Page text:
Titanyl fluorophthalocyanine pigments that can be included in coating compositions of the invention have the structure ##STR1## wherein each of k, m, n, and q is independently an integer from 0 to 4, and at least one of k, m, n, and q is an integer from 1 to 4. In some preferred embodiments of the invention the pigment is a titanyl tetrafluorophthalocyanine (sometimes hereinafter alternatively referred to as "TiOF4 Pc"), i.e., a pigment of Structure (I), wherein k, m, n, and q are each 1. In a particularly preferred embodiment the pigment is titanyl 2,9,16,23-tetrafluorophthalocyanine.

Titanyl fluorophthalocyanines useful in the invention can be synthesized by any of the procedures well known therefor, for example, as described in U.S. Pat. No. 4,701,396, to yield a crude form of the pigment. The crude pigment is then subjected to a process such as acid-pasting or salt-milling to reduce its particle size and increase its photosensitivity to red and near-infrared radiation.

As used herein, the term, "acid-pasting", is intended to refer to a method, such as disclosed in U.S. Pat. No. 4,701,396, comprising dissolving the pigment (after extraction purification with a solvent such as DMF) in cold concentrated mineral acid (e.g., sulfuric acid), pouring the resultant solution into ice water to reprecipitate the pigment, collecting the pigment, washing the pigment free of acid with an appropriate liquid such as water (for purposes of the present invention, an organic solvent having a gammac hydrogen bonding parameter value greater than 9.0, such as methanol, is not an appropriate washing liquid for this step), and drying the pigment See U.S. Pat. No. 4,701,396 for more detailed description.

As used herein, the term, "salt-milling", is intended to refer to a method, such as disclosed in U.S. Pat. No. 5,055,368, comprising: milling the pigment with milling media comprising a mixture of an inorganic salt (e.g., sodium chloride) and electrically non-conducting particles (e.g., glass beads) under shear conditions in the substantial absence of binder and solvent to reduce the pigment average particle size to about 0.2 micrometer or less; continuing the milling at higher shear and at a temperature up to about 50 C. to achieve a perceptible color change in the pigment particles; rapidly increasing the temperature of milled pigment by at least 10 C.; and separating the pigment from the milling media. See U.S. Pat. No. 5,055,368 for more detailed description.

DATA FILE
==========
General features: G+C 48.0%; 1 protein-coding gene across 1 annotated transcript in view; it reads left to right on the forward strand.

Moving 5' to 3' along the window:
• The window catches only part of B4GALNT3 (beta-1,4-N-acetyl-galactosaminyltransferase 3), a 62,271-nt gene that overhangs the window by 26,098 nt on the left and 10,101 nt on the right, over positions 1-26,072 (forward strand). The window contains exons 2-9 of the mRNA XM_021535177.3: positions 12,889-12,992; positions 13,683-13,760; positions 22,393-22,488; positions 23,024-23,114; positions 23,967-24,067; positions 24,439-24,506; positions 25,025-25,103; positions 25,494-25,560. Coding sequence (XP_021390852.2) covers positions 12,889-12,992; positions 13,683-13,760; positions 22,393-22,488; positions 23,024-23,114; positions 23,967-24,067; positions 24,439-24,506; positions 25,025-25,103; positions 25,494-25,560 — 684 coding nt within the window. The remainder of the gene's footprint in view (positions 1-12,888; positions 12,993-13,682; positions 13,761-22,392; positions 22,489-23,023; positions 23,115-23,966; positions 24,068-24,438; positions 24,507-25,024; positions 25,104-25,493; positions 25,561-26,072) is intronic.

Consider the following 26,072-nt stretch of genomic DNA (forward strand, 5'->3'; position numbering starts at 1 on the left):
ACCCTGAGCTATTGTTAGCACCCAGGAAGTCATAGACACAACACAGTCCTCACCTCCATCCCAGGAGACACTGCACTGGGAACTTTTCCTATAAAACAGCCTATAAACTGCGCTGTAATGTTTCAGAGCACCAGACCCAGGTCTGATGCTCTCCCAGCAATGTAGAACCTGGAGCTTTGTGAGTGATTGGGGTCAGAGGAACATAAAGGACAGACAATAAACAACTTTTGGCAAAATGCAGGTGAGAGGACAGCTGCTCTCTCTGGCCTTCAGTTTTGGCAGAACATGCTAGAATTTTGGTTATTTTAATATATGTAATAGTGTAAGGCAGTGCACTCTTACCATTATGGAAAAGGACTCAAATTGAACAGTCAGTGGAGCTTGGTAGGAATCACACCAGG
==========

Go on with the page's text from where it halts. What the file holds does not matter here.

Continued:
Methods such as acid-pasting or salt-milling apparently alter the pigment's crystalline structure and thereby render it more photosensitive, especially to red and near-infrared radiation.

In order to preserve the increased photosensitivity achieved by such methods, the pigment is then brought into contact with an organic solvent having a gammac hydrogen bonding parameter value less than 8.0, before the pigment comes into contact with any organic solvent having a gammac hydrogen bonding parameter value greater than 9.0.

Gammac hydrogen bonding parameter values of organic solvents can be determined by the method of Crowley, Teague, and Lowe, reported in "A Three-Dimensional Approach to Solubility", J. D Crowley, G. S. Teague, and J. W. Lowe, Journal of Paint Technology, Vol. 38, No. 496, May 1966, pp. 269-280 and further described in CRC Handbook of Solubility Parameters and Other Cohesion Parameters. A. Barton, CRC Press, Boca Raton, Fla., 1983, pp. 174 and 179-180 and in the ASTM D3132 standard test method. The method comprises measuring the effect of the solvent on deuterated methanol in terms of the frequency of the infrared radiation absorbed by the O-D bond of deuterated methanol and comparing that effect to the effect of benzene on the same bond. The value of the gammac hydrogen bonding parameter for the solvent being tested is then determined in accordance with the equation

gammac =[(nubenzene)-(nusolvent)]/10

wherein "nubenzene " is the wave number (expressed as cm-1) of the infrared radiation absorbed by the O-D bond of deuterated methanol in contact with benzene, and "nusolvent " is the wave number of the infrared radiation absorbed by the O-D bond of deuterated methanol in contact with the solvent being tested.

Gammac hydrogen bonding parameter values of numerous well known organic solvents have been determined. A list of some of such solvents and values is presented in Table I.